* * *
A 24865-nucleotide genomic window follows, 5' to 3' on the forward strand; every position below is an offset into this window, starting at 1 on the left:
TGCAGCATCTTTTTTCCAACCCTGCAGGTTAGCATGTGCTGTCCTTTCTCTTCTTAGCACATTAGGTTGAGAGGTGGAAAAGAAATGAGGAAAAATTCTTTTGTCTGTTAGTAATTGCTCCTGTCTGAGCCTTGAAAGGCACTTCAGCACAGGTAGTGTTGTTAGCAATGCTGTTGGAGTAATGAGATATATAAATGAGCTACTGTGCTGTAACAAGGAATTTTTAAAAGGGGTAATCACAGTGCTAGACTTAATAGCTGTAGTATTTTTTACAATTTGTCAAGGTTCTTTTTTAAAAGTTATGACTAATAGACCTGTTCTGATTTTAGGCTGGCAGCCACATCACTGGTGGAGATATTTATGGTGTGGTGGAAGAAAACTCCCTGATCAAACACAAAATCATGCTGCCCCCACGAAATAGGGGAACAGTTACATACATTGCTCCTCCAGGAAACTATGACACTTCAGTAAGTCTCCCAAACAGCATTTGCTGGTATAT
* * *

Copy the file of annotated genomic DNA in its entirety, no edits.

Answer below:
A 24865-nucleotide genomic window follows, 5' to 3' on the forward strand; every position below is an offset into this window, starting at 1 on the left:
TGCAGCATCTTTTTTCCAACCCTGCAGGTTAGCATGTGCTGTCCTTTCTCTTCTTAGCACATTAGGTTGAGAGGTGGAAAAGAAATGAGGAAAAATTCTTTTGTCTGTTAGTAATTGCTCCTGTCTGAGCCTTGAAAGGCACTTCAGCACAGGTAGTGTTGTTAGCAATGCTGTTGGAGTAATGAGATATATAAATGAGCTACTGTGCTGTAACAAGGAATTTTTAAAAGGGGTAATCACAGTGCTAGACTTAATAGCTGTAGTATTTTTTACAATTTGTCAAGGTTCTTTTTTAAAAGTTATGACTAATAGACCTGTTCTGATTTTAGGCTGGCAGCCACATCACTGGTGGAGATATTTATGGTGTGGTGGAAGAAAACTCCCTGATCAAACACAAAATCATGCTGCCCCCACGAAATAGGGGAACAGTTACATACATTGCTCCTCCAGGAAACTATGACACTTCAGTAAGTCTCCCAAACAGCATTTGCTGGTATAT